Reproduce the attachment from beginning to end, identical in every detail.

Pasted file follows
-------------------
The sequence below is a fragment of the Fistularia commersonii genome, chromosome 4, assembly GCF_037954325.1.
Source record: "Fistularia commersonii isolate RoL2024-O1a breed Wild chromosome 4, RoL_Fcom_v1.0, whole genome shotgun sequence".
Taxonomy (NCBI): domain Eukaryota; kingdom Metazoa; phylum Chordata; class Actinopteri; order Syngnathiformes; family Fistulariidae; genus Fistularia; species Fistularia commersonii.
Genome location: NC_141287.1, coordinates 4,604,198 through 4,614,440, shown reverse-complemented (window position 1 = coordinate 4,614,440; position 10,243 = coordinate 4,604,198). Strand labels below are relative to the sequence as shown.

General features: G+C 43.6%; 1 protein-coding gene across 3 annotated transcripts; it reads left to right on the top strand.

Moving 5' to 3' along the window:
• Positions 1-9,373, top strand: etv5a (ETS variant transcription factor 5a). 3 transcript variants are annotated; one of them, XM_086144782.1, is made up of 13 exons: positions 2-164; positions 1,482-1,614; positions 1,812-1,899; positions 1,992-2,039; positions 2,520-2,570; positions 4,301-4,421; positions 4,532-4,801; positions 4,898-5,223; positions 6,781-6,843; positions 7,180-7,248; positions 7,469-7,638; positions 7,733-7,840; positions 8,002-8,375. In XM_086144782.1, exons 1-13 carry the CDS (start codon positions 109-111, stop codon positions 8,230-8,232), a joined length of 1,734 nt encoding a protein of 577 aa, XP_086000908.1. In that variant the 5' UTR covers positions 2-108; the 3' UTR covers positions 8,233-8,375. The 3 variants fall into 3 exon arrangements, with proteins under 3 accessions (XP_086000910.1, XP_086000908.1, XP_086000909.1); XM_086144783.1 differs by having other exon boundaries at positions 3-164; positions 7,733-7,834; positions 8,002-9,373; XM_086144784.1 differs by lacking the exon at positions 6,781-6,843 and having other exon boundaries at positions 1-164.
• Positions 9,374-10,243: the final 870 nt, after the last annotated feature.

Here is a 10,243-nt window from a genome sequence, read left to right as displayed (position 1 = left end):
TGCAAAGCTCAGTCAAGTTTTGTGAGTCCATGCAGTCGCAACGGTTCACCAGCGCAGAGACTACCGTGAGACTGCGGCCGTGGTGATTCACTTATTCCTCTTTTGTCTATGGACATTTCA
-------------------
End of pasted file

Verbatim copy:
The sequence below is a fragment of the Fistularia commersonii genome, chromosome 4, assembly GCF_037954325.1.
Source record: "Fistularia commersonii isolate RoL2024-O1a breed Wild chromosome 4, RoL_Fcom_v1.0, whole genome shotgun sequence".
Taxonomy (NCBI): domain Eukaryota; kingdom Metazoa; phylum Chordata; class Actinopteri; order Syngnathiformes; family Fistulariidae; genus Fistularia; species Fistularia commersonii.
Genome location: NC_141287.1, coordinates 4,604,198 through 4,614,440, shown reverse-complemented (window position 1 = coordinate 4,614,440; position 10,243 = coordinate 4,604,198). Strand labels below are relative to the sequence as shown.

General features: G+C 43.6%; 1 protein-coding gene across 3 annotated transcripts; it reads left to right on the top strand.

Moving 5' to 3' along the window:
• Positions 1-9,373, top strand: etv5a (ETS variant transcription factor 5a). 3 transcript variants are annotated; one of them, XM_086144782.1, is made up of 13 exons: positions 2-164; positions 1,482-1,614; positions 1,812-1,899; positions 1,992-2,039; positions 2,520-2,570; positions 4,301-4,421; positions 4,532-4,801; positions 4,898-5,223; positions 6,781-6,843; positions 7,180-7,248; positions 7,469-7,638; positions 7,733-7,840; positions 8,002-8,375. In XM_086144782.1, exons 1-13 carry the CDS (start codon positions 109-111, stop codon positions 8,230-8,232), a joined length of 1,734 nt encoding a protein of 577 aa, XP_086000908.1. In that variant the 5' UTR covers positions 2-108; the 3' UTR covers positions 8,233-8,375. The 3 variants fall into 3 exon arrangements, with proteins under 3 accessions (XP_086000910.1, XP_086000908.1, XP_086000909.1); XM_086144783.1 differs by having other exon boundaries at positions 3-164; positions 7,733-7,834; positions 8,002-9,373; XM_086144784.1 differs by lacking the exon at positions 6,781-6,843 and having other exon boundaries at positions 1-164.
• Positions 9,374-10,243: the final 870 nt, after the last annotated feature.

Here is a 10,243-nt window from a genome sequence, read left to right as displayed (position 1 = left end):
TGCAAAGCTCAGTCAAGTTTTGTGAGTCCATGCAGTCGCAACGGTTCACCAGCGCAGAGACTACCGTGAGACTGCGGCCGTGGTGATTCACTTATTCCTCTTTTGTCTATGGACATTTCA